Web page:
Will Mayor Michael Bloomberg’s idea banning of large sugary drinks in New York City have any impact on obesity rates? Researchers at the University of Alabama at Birmingham do not think so. They say that the focus is too narrow – on just one item – and does not address the big picture in the battle against the obesity epidemic.

Kathryn Kaise, Ph.D., and team in 2009 set out to determine what effect consuming sugar-sweetened drinks might have on body weight. They gathered and examined data from five randomized trials and found that as far as weight reduction was concerned, reducing sugar-sweetened beverage consumption did not make much of a difference to body weight.

Dr. Kaiser said:

“We found no significant effect on overall weight reduction as a result of reducing intake of sugar-sweetened beverages. Since this was published, two other randomized trials have been published, and neither showed large effects on weight change.

My hope for the public debate and our leaders’ focus is that we direct energy and resources toward the design and conduct of randomized trials that will definitively answer the questions about actions that can significantly reduce weight. From this type of effort, policies may be better informed.”

Colleague Suzanne Judd, from the Alabama University School of Public Health (SOPH) believes that banning the sale of super-sized sodas will have virtually no impact on obesity rates.

Dr. Judd said:

“I think to say people drinking large sodas at events is the cause of obesity is short sighted and it is making a villain out of something that may not be the true villain. I think that while reducing consumption of sugar sweetened beverages is important, I don’t think making it unavailable in certain settings is a way to accomplish that.”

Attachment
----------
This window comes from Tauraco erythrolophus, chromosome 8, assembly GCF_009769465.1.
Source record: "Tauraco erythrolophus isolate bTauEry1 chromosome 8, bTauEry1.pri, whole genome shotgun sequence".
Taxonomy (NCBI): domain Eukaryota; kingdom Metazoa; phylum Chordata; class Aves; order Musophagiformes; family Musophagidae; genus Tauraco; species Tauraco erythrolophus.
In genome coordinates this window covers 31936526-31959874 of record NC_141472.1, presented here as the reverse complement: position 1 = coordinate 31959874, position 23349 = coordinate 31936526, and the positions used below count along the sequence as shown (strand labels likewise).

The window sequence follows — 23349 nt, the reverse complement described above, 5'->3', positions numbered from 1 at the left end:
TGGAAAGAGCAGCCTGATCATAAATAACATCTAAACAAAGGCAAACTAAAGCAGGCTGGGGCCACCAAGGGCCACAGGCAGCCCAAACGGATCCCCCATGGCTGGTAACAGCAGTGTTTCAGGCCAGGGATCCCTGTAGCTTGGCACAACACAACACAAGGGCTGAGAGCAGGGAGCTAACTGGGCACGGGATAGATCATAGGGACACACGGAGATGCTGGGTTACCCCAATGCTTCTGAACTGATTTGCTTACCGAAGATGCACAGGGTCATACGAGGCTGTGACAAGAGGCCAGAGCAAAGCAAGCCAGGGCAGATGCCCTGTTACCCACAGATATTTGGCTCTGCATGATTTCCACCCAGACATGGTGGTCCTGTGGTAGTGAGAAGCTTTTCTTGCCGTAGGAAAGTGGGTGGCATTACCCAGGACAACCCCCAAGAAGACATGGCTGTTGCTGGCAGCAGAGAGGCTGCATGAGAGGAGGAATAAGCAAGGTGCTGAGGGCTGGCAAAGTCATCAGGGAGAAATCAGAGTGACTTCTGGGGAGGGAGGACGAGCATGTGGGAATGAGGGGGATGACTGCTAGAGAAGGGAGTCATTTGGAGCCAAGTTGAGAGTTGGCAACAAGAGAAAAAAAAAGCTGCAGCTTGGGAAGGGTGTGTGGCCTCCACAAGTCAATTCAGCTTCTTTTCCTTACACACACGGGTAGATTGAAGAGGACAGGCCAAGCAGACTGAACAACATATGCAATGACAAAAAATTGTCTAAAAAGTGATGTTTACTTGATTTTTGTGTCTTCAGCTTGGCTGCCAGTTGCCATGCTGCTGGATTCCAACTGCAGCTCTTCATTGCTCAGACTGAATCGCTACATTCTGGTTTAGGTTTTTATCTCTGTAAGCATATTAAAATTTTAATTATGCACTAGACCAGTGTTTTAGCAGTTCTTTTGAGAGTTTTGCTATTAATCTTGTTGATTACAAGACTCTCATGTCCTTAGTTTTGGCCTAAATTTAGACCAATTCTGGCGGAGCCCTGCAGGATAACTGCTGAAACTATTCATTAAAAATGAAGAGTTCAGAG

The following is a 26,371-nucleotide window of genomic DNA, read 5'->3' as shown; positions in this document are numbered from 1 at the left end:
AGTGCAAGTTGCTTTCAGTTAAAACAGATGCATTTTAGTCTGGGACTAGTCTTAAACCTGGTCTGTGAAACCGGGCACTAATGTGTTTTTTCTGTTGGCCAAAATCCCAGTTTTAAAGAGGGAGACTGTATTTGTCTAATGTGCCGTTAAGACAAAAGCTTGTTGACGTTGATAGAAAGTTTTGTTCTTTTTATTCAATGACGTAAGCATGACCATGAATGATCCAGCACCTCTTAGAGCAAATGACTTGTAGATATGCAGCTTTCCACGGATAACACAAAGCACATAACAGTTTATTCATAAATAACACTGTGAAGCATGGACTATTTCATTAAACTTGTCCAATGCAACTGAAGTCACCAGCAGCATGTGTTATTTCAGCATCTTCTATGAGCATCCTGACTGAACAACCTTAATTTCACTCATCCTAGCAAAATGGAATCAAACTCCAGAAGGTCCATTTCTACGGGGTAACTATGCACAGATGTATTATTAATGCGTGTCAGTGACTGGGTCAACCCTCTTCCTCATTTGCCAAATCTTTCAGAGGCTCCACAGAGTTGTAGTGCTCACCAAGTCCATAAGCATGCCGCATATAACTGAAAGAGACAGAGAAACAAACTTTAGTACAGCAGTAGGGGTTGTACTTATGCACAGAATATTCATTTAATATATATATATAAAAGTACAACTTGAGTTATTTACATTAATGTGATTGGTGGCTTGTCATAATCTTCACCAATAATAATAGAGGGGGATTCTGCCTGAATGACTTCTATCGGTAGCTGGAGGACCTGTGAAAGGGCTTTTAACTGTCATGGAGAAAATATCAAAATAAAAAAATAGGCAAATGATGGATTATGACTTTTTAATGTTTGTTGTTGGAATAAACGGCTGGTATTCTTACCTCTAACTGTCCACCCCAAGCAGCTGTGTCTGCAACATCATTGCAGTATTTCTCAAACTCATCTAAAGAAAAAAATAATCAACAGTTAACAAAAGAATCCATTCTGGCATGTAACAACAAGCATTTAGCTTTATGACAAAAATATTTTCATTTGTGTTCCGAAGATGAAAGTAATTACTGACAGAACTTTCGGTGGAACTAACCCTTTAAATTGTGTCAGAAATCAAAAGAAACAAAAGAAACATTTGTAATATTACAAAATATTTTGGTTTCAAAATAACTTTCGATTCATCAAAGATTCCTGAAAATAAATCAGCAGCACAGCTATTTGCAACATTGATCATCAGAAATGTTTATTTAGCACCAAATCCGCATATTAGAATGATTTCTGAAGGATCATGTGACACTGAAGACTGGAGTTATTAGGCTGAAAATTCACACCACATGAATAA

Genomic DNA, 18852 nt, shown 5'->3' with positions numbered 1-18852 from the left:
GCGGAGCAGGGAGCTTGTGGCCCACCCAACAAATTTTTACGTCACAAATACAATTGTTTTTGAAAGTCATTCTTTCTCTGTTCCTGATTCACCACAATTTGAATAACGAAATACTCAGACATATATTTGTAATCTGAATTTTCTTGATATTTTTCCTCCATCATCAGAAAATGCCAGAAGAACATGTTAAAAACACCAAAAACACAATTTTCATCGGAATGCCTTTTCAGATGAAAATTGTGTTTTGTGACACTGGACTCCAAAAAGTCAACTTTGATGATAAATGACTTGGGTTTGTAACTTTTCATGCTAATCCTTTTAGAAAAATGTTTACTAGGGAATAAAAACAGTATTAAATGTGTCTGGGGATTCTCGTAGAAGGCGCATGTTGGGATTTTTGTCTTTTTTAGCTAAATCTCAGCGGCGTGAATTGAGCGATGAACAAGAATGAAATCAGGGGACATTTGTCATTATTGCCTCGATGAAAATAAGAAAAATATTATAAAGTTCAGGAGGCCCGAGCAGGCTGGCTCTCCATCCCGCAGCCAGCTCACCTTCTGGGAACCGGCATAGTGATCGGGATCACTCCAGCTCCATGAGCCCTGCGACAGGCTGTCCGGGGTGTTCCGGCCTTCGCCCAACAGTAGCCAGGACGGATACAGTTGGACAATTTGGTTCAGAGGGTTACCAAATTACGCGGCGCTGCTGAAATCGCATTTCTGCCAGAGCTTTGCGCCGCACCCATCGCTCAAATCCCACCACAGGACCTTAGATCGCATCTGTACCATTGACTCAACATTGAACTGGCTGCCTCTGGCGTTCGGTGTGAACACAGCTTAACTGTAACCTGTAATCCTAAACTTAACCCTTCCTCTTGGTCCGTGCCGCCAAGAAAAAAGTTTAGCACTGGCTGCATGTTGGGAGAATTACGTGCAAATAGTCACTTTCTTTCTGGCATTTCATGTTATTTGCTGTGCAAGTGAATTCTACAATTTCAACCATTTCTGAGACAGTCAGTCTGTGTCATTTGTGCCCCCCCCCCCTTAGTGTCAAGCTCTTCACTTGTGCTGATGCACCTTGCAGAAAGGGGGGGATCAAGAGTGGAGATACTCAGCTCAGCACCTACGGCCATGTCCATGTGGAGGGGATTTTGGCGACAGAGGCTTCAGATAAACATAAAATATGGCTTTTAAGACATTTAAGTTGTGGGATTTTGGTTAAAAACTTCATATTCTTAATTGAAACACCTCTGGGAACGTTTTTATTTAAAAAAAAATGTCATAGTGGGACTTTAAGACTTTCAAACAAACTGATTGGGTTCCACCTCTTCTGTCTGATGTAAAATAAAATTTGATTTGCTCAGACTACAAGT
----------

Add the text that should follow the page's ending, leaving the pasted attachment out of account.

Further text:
Judd believes that the responsibility for a person’s health lies in himself/herself, and what people do to improve their health.

The researchers believe that individuals make their own choices. They cannot be forced into making decisions on what they can or cannot do.

Judd says that people need to be educated about the consequences of certain choices – in other words, a much more comprehensive public health effort is required.

Judd and Kaiser have no financial interest in any beverage or food company – they have never received money from such companies, they say.

Soft drink shelf
Mayor Michael Bloomberg suggested banning sodas larger than 16 ounces

A NY1-Marist poll last Sunday involving 500 people found that the 53% of New Yorkers believe banning large sugary sodas is a bad idea, while 42% praised the idea.

Over half the people polled said they never order a soda that would be banned if the new legislation were imposed.

Last week, Mayor Bloomberg suggested limiting the size of sugary drinks to 16 ounces at New York delis, food trucks, sporting arenas, movie theatres and restaurants. Only sugary drinks would be affected, not diet ones. Drinks consisting of at least 70% juice would be exempt from the ban, as would those containing at least half milk. As many convenience and grocery stores come under the jurisdiction of the State of New York, they would not be affected.

In an interview with CBS news, Bloomberg said:

“Every study shows that you will eat a very big proportion of whatever’s put in front of you, And if you have to make a conscious effort to go to another cup, you’re less likely to do it.”

Banning sugary drinks from schools in New York City in 2003 has resulted in a 5% reduction in obesity rates in the city’s schools, city health authorities report.

Written by Christian Nordqvist